Since its discovery in 2011, CRISPR/Cas9 is at the center of one of today’s most-discussed science discoveries: a technology that allows human genome editing by adding or removing genetic material at will. This technology represents a versatile and profoundly transforming research tool, incredibly useful for many inherited genetic diseases or cancers as well as, potentially, opening the road to “engineered humans”.
CRISPR/Cas9 is a mechanism present in many prokaryotes that protects them from invasion by foreign DNA (viruses). This mechanism allows to recognize specific DNA sequences and then use the Cas9 enzyme, which is like a molecular pair of scissors, to chop that DNA sequence which, in the case of bacteria, will kill the virus. What Doudna and Charpentier have been able to do is to hijack that system for eukaryotic cells so that just by guiding the Cas9 enzyme with an engineered RNA molecule to any specific DNA segment, they get the Cas9 enzyme to cut that sequence in a precise and directed manner. Recent advances in the CRISPR/ Cas9 system have dramatically facilitated genome engineering in various cell systems, increasing efficiency and reducing “off-target effect” (DNA being cut at some non-desired sites).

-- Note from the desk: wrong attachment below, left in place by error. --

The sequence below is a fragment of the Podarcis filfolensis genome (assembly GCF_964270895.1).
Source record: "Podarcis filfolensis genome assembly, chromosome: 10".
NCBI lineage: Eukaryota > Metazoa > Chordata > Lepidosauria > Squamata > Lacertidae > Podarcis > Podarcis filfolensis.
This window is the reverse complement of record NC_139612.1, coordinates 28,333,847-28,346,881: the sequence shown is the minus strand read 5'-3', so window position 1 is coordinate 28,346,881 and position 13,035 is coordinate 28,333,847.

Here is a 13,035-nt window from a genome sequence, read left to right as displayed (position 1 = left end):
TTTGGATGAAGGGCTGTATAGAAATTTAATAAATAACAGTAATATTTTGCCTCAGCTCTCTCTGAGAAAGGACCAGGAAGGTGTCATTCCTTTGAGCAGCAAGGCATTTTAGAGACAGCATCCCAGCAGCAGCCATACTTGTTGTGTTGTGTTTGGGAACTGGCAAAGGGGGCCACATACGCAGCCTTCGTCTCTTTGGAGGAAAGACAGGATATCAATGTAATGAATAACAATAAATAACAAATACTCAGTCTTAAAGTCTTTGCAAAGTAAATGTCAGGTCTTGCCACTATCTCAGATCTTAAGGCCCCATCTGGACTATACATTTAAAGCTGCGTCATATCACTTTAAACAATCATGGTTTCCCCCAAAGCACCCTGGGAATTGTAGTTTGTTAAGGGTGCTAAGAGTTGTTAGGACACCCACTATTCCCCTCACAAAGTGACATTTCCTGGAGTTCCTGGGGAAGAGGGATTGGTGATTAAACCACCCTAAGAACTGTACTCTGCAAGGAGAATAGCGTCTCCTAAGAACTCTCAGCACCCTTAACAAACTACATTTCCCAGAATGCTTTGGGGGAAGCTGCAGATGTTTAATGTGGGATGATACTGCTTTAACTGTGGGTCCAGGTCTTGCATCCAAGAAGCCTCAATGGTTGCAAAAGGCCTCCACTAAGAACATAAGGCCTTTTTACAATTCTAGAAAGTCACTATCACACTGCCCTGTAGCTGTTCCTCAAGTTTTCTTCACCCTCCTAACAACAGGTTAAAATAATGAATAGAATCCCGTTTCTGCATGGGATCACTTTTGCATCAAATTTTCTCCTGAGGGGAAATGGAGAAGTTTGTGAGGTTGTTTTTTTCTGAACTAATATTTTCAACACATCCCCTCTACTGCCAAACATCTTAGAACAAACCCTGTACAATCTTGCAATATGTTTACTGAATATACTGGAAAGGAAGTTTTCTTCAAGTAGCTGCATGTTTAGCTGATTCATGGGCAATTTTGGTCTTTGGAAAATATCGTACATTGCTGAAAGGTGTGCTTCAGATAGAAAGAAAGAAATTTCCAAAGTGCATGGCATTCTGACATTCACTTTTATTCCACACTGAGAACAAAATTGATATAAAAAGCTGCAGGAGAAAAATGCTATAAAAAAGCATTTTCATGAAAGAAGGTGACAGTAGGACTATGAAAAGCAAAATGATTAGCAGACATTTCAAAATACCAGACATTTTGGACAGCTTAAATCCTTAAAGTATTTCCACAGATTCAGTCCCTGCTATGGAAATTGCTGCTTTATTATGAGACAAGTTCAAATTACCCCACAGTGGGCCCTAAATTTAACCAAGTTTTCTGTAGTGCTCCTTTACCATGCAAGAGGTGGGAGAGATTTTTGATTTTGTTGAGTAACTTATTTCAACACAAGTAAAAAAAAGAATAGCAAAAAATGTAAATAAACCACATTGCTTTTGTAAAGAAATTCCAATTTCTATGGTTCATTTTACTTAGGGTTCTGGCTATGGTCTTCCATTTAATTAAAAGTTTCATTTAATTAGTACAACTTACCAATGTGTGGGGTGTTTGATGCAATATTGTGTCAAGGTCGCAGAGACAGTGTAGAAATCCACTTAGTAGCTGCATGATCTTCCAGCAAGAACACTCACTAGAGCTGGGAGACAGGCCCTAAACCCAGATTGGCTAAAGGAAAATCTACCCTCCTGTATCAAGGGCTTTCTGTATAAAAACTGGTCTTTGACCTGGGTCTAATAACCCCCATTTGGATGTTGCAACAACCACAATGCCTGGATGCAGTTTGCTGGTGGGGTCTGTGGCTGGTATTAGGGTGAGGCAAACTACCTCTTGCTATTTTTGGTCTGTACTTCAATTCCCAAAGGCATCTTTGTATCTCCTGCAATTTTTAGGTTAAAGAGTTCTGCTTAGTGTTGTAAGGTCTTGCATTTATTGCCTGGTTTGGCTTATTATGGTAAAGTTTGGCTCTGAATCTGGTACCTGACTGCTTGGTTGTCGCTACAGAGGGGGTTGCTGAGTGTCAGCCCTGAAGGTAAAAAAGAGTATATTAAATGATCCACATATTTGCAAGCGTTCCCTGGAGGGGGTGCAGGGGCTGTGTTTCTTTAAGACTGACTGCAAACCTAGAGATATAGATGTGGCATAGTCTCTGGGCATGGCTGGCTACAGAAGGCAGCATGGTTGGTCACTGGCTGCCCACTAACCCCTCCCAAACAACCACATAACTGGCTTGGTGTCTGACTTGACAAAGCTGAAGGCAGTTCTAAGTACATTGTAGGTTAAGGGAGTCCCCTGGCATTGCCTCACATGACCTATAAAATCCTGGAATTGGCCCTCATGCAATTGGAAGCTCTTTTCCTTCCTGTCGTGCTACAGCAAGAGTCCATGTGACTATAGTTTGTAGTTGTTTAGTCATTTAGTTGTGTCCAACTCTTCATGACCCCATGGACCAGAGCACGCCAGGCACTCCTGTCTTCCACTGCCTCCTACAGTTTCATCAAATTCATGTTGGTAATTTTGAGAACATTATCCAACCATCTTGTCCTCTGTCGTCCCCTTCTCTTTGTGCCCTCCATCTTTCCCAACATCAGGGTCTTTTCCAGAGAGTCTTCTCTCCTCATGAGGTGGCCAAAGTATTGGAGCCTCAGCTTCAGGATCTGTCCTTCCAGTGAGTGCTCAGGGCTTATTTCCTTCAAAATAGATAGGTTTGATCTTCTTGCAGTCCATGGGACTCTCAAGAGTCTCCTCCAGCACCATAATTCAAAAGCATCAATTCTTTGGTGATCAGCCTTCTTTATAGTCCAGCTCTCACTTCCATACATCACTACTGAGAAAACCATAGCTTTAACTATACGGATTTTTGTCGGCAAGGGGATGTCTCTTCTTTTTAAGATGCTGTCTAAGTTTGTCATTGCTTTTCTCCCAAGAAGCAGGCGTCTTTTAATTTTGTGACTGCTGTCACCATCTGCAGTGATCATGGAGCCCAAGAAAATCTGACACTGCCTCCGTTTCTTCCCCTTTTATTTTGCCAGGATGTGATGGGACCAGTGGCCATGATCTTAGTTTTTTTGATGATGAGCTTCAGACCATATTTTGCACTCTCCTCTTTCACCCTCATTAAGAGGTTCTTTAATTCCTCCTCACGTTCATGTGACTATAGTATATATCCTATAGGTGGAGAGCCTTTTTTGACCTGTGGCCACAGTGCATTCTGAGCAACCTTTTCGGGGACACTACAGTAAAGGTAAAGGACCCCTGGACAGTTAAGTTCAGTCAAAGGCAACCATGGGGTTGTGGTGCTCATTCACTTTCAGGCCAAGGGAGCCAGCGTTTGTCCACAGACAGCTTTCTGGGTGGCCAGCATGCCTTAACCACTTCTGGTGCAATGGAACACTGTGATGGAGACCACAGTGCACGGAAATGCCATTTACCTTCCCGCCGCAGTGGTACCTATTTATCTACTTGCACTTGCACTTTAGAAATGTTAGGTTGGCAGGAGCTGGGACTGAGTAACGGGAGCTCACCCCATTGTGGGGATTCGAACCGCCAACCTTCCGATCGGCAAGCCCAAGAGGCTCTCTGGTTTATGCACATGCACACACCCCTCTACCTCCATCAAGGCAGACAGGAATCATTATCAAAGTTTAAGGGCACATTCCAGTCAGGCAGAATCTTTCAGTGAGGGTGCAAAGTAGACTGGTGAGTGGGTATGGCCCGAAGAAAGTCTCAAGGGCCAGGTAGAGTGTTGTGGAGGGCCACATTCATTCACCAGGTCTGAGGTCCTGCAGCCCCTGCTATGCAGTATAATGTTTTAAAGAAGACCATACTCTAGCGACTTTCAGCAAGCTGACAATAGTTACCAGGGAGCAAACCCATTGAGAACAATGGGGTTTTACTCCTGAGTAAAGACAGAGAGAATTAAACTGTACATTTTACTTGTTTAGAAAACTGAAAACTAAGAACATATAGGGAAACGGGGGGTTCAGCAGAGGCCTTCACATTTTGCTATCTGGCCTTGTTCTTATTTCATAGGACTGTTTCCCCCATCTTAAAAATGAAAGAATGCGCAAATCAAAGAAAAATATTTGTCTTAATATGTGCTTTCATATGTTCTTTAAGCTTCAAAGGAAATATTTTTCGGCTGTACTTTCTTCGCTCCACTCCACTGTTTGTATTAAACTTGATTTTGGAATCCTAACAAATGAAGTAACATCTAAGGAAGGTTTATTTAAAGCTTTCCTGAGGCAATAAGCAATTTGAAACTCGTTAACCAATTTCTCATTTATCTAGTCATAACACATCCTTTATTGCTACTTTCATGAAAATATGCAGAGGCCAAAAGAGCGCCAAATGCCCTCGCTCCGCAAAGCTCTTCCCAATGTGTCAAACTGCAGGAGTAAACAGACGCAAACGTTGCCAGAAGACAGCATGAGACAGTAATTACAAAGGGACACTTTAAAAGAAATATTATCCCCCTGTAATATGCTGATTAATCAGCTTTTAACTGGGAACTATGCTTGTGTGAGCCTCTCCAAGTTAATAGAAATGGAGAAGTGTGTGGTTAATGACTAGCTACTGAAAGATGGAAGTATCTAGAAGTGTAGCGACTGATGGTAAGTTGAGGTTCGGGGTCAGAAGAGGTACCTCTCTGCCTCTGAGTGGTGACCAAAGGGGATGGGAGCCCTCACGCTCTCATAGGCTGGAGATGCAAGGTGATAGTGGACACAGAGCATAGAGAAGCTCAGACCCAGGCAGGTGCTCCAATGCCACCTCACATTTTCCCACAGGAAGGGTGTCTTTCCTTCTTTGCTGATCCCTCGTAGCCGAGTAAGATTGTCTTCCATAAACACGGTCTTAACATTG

We asked some of the NCCR Chemical Biology researchers to explain how they apply the CRISPR/Cas9 to their research, describe how this technology speeds up discoveries in their field while comment on the robustness of the technique and finally estimate the impact of this paradigm shift.
The interviews that follow highlight the spectrum of applications of this technology:
- Towards a better understanding of lipid homeostasis
- CRISPR/Cas9 for gene editing in zebrafish
- Insights into ciliary signaling using a CRISPR-based screen